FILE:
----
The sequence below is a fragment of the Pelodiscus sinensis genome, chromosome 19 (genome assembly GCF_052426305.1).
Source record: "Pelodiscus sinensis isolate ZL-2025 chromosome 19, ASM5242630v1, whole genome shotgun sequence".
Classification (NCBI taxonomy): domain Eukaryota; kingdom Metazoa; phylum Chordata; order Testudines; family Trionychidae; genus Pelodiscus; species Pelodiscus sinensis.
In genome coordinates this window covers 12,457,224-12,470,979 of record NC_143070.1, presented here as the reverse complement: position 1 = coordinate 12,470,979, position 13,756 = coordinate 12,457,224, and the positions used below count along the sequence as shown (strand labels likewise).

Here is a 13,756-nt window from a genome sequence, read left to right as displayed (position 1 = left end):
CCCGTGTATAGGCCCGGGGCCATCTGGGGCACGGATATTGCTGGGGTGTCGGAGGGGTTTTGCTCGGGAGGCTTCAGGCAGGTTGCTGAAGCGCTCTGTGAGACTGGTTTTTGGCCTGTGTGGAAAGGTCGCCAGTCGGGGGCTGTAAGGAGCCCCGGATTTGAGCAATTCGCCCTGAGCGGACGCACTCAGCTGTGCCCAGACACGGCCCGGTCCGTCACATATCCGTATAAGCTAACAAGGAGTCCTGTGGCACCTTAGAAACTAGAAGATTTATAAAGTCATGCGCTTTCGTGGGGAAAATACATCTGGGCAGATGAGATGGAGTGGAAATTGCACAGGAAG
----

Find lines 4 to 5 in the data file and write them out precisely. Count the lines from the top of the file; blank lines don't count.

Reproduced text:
In genome coordinates this window covers 12,457,224-12,470,979 of record NC_143070.1, presented here as the reverse complement: position 1 = coordinate 12,470,979, position 13,756 = coordinate 12,457,224, and the positions used below count along the sequence as shown (strand labels likewise).

Here is a 13,756-nt window from a genome sequence, read left to right as displayed (position 1 = left end):